Indeed, a focus on messaging may miss the need for a larger discussion. The cultural fights Americans have over college suggest the absence of a common understanding of what the country wants from higher education. The answer will have to come, in part, from outside higher ed. “For the dialogue to change, it’s not going to happen if the sole voices behind that are higher-education people,” said Brian Prescott, vice president for the National Center for Higher Education Management Systems, which recently recommended that the state of Oregon lay out a vision for what it wants its public colleges to accomplish.

“There needs to be an equal amount of pull from the business community, the folks representing the work force, and civic leaders who say, ‘We really need a commitment to postsecondary education to ensure a civil society,’” Prescott said. “Those are the kinds of things that I think would be more helpful than a marketing campaign. I’m not saying a marketing campaign isn’t helpful at all. I just think it would probably be better positioned if it was clearly not self-serving in its origin story.”

Flannery, who worked for decades in marketing and communications for Stony Brook University, American University, and the University of Maryland, knows many in academe are skeptical of marketing and branding.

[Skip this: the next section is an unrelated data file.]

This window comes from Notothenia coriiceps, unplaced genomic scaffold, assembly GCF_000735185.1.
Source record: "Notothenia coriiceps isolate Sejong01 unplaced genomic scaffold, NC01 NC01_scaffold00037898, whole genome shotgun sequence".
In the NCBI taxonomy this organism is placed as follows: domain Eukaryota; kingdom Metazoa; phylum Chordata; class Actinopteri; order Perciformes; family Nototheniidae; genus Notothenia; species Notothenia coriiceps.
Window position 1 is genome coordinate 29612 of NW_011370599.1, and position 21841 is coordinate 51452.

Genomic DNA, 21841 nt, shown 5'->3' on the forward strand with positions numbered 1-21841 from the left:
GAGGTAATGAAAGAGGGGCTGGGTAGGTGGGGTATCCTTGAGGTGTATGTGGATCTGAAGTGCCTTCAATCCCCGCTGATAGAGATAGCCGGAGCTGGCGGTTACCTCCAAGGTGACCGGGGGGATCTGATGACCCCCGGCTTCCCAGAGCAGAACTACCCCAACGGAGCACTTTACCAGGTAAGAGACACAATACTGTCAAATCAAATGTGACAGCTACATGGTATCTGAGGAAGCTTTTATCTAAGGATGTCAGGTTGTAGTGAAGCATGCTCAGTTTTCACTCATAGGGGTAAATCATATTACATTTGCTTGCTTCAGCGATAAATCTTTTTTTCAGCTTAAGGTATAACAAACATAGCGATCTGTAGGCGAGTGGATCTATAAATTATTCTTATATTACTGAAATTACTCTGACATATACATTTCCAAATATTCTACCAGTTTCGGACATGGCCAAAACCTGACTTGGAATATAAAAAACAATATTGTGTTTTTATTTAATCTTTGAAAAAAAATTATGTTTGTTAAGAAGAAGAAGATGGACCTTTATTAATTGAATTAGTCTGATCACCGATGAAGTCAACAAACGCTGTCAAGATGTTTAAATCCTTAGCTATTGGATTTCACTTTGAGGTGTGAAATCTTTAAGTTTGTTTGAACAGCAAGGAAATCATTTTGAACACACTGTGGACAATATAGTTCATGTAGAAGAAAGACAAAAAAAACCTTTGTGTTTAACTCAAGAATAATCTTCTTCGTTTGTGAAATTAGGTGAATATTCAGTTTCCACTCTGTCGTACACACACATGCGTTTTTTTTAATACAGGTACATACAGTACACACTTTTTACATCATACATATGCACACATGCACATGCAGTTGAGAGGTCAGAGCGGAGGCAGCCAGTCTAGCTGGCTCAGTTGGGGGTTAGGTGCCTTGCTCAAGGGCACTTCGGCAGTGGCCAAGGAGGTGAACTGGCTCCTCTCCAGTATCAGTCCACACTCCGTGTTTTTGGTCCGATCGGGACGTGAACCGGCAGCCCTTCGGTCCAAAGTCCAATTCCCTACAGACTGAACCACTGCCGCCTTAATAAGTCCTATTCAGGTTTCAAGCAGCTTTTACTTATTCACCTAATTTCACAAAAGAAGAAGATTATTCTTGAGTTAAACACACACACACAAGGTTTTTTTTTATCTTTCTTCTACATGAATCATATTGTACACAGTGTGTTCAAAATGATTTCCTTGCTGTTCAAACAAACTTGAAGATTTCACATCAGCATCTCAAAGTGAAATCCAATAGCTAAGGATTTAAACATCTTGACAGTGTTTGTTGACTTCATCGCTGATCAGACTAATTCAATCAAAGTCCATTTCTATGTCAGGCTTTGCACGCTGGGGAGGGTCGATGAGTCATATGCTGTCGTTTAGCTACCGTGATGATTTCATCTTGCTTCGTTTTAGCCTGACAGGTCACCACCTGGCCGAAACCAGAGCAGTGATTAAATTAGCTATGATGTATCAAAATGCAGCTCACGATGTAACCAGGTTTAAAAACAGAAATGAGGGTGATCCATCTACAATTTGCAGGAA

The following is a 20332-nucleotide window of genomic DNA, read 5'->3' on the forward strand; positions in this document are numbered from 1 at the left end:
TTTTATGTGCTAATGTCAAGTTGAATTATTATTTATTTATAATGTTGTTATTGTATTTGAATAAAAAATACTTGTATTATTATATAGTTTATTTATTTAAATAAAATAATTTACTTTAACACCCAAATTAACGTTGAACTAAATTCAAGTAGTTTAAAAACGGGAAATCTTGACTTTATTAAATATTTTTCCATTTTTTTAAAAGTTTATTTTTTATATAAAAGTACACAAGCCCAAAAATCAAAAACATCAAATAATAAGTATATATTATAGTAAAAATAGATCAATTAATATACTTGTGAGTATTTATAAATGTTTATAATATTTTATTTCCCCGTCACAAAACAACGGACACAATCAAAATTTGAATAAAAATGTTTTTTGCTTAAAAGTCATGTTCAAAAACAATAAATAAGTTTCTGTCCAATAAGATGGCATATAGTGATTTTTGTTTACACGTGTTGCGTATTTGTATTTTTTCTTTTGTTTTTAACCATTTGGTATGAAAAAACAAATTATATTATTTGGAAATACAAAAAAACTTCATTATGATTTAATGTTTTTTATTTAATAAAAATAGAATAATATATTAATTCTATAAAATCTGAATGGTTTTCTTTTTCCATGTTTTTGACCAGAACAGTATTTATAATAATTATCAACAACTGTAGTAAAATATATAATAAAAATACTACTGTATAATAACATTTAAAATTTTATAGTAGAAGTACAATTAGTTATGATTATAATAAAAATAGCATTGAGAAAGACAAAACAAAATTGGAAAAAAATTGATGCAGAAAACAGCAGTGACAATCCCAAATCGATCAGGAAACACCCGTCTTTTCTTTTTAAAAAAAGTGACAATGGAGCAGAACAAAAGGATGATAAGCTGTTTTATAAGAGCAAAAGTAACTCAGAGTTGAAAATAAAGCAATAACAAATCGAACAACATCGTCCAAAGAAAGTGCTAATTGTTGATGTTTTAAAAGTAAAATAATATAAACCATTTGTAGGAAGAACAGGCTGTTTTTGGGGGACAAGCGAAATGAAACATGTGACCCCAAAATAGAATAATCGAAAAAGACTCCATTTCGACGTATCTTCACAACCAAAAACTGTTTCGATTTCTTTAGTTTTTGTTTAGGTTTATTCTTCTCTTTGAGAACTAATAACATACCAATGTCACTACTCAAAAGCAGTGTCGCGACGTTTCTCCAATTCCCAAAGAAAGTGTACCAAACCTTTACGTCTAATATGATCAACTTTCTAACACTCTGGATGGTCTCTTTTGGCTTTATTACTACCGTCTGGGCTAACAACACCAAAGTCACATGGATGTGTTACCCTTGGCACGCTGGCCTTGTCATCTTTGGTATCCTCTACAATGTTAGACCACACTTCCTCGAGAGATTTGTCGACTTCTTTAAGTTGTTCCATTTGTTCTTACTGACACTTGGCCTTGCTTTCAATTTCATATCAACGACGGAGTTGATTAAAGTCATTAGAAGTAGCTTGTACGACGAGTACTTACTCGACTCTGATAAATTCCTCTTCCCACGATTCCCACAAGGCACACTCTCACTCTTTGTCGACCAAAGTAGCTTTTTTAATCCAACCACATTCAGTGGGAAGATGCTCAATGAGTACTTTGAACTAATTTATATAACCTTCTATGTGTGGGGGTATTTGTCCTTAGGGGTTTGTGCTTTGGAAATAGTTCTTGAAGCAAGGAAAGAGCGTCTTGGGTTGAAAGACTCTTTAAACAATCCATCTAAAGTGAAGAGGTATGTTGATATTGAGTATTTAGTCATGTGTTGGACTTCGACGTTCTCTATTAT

Discover the Next’s planners will look for concrete wins, she said, evidence that what they’re doing is working, before moving on to more ambitious phases. Campaign staff will see how many colleges agree to join before the end of the year, which would signal that a diverse set of institutions believe in what they’re doing. (They already have a mix of participating institution types.) They’ll track how often colleges invoke the four messages, and how audiences respond to them.

In an interview held on a park bench outside the hotel at this year’s American Marketing Association conference, on a mild November afternoon, Flannery tried to temper expectations. “It’s with some humility —” she began, before saying, “This is a problem that’s been building for decades, and it’s not going to be solved quickly. It will have to be part of a sustained effort over time. This is an initiative that’s designed to be a first attempt.”